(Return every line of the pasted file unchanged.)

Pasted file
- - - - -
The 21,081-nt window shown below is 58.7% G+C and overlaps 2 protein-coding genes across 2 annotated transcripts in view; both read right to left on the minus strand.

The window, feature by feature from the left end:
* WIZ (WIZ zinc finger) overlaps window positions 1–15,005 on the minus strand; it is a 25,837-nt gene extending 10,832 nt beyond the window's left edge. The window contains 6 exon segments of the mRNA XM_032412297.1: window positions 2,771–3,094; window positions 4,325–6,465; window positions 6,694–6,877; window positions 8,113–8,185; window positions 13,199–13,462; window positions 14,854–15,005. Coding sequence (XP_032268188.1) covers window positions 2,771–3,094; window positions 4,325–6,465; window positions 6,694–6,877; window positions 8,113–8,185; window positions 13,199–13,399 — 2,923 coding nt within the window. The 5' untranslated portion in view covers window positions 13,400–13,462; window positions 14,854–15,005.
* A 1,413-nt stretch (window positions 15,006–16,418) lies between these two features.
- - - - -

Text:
The 21,081-nt window shown below is 58.7% G+C and overlaps 2 protein-coding genes across 2 annotated transcripts in view; both read right to left on the minus strand.

The window, feature by feature from the left end:
* WIZ (WIZ zinc finger) overlaps window positions 1–15,005 on the minus strand; it is a 25,837-nt gene extending 10,832 nt beyond the window's left edge. The window contains 6 exon segments of the mRNA XM_032412297.1: window positions 2,771–3,094; window positions 4,325–6,465; window positions 6,694–6,877; window positions 8,113–8,185; window positions 13,199–13,462; window positions 14,854–15,005. Coding sequence (XP_032268188.1) covers window positions 2,771–3,094; window positions 4,325–6,465; window positions 6,694–6,877; window positions 8,113–8,185; window positions 13,199–13,399 — 2,923 coding nt within the window. The 5' untranslated portion in view covers window positions 13,400–13,462; window positions 14,854–15,005.
* A 1,413-nt stretch (window positions 15,006–16,418) lies between these two features.